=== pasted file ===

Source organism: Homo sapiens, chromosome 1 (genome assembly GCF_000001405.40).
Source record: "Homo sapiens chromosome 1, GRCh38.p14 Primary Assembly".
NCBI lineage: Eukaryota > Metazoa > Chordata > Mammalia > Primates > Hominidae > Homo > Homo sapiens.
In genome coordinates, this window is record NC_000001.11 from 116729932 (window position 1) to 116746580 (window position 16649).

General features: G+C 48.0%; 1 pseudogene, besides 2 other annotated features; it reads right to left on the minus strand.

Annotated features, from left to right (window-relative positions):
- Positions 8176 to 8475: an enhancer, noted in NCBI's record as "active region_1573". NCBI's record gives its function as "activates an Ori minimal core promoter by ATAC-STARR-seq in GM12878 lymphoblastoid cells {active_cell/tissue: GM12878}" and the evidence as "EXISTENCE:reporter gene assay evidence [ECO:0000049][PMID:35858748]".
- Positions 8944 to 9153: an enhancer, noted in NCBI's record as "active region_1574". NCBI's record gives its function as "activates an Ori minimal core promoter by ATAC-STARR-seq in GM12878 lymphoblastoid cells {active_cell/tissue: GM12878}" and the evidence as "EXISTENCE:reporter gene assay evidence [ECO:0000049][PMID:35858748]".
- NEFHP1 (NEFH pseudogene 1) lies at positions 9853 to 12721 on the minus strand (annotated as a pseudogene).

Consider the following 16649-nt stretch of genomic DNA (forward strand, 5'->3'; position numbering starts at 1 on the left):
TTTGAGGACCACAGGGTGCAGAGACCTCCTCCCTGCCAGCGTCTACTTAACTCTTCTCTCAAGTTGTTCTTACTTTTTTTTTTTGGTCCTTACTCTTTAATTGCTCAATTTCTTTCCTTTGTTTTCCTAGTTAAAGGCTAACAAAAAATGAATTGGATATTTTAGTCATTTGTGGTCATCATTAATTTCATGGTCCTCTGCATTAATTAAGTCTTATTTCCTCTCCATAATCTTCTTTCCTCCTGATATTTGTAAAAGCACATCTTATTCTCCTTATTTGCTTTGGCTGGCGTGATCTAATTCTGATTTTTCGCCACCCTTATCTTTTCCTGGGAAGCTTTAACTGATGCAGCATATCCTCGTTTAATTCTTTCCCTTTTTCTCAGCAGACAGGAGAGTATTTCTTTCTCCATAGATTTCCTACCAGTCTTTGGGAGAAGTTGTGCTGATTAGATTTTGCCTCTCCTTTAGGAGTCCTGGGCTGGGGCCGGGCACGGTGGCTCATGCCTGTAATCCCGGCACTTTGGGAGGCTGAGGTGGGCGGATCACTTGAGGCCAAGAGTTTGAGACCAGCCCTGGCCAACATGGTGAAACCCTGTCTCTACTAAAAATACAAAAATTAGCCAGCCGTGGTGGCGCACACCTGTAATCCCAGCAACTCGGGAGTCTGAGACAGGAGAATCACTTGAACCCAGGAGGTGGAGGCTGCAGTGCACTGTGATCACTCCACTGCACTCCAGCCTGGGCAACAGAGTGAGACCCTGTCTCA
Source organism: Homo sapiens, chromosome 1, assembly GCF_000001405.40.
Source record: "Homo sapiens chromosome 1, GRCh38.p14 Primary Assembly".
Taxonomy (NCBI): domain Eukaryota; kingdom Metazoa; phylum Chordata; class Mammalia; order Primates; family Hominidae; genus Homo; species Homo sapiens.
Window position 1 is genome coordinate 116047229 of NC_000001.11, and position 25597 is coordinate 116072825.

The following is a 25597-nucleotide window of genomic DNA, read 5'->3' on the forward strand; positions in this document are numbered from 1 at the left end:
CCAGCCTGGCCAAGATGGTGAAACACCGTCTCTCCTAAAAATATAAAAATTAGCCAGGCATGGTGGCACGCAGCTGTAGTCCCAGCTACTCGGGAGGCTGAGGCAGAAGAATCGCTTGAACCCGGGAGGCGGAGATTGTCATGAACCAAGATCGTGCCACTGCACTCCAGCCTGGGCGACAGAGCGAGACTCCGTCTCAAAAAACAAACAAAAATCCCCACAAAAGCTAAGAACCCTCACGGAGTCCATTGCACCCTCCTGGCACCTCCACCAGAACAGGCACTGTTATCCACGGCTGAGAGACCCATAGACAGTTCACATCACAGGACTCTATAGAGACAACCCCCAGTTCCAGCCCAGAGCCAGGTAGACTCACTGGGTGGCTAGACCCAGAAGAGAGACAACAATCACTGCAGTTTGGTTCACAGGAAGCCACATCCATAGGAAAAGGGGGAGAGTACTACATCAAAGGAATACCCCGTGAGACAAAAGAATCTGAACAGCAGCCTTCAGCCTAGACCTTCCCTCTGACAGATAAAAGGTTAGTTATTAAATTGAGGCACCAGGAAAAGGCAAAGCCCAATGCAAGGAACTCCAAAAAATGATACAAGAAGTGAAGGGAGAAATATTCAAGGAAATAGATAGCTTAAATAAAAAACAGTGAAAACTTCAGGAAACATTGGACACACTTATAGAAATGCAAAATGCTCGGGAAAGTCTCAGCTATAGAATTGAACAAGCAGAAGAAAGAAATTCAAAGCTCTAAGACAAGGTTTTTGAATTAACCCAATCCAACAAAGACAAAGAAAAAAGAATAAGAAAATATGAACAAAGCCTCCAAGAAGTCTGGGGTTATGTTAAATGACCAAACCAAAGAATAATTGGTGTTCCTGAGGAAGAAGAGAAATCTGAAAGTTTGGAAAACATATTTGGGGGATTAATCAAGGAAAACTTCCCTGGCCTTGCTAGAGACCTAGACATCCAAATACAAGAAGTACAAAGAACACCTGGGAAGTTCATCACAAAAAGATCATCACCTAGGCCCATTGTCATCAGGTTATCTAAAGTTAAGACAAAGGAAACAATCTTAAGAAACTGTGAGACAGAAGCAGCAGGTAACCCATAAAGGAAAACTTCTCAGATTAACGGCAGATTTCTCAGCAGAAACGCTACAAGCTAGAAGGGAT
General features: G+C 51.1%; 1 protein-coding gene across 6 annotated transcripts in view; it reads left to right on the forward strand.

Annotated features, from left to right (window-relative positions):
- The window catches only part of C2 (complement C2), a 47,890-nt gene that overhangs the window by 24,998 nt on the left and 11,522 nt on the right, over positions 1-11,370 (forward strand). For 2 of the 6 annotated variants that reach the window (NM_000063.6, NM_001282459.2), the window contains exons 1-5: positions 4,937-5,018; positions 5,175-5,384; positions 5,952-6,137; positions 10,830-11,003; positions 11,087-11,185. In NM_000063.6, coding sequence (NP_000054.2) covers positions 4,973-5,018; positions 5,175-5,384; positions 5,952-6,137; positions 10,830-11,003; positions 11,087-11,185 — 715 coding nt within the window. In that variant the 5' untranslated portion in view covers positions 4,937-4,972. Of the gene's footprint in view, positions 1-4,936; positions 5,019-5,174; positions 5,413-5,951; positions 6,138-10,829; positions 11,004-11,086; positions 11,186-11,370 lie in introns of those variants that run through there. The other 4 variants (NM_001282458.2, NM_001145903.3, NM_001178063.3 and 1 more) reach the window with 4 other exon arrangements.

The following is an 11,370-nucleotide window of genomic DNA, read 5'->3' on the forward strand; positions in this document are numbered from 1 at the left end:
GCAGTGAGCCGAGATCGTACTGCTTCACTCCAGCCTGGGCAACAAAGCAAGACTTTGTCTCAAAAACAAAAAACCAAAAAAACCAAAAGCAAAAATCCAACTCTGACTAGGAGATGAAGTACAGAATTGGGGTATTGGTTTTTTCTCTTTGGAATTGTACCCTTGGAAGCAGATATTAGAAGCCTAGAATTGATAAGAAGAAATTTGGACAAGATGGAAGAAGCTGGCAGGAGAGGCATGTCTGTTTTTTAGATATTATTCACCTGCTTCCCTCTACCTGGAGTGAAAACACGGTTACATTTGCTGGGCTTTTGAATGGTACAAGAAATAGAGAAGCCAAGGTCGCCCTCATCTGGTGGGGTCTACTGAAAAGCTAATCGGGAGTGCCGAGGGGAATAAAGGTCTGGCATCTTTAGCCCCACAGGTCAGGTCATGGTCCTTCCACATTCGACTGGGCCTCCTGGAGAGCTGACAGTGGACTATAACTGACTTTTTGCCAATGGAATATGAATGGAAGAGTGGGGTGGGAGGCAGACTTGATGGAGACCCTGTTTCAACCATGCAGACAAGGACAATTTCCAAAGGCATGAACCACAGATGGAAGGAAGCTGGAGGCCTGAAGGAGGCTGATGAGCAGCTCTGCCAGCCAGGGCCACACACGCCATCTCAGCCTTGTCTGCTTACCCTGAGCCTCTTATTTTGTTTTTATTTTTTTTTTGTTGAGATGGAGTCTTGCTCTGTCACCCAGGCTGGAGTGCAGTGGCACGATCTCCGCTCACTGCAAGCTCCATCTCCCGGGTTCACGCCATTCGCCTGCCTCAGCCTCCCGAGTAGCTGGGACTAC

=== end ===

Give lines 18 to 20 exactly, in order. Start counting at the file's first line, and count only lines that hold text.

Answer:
General features: G+C 51.1%; 1 protein-coding gene across 6 annotated transcripts in view; it reads left to right on the forward strand.

Annotated features, from left to right (window-relative positions):
- The window catches only part of C2 (complement C2), a 47,890-nt gene that overhangs the window by 24,998 nt on the left and 11,522 nt on the right, over positions 1-11,370 (forward strand). For 2 of the 6 annotated variants that reach the window (NM_000063.6, NM_001282459.2), the window contains exons 1-5: positions 4,937-5,018; positions 5,175-5,384; positions 5,952-6,137; positions 10,830-11,003; positions 11,087-11,185. In NM_000063.6, coding sequence (NP_000054.2) covers positions 4,973-5,018; positions 5,175-5,384; positions 5,952-6,137; positions 10,830-11,003; positions 11,087-11,185 — 715 coding nt within the window. In that variant the 5' untranslated portion in view covers positions 4,937-4,972. Of the gene's footprint in view, positions 1-4,936; positions 5,019-5,174; positions 5,413-5,951; positions 6,138-10,829; positions 11,004-11,086; positions 11,186-11,370 lie in introns of those variants that run through there. The other 4 variants (NM_001282458.2, NM_001145903.3, NM_001178063.3 and 1 more) reach the window with 4 other exon arrangements.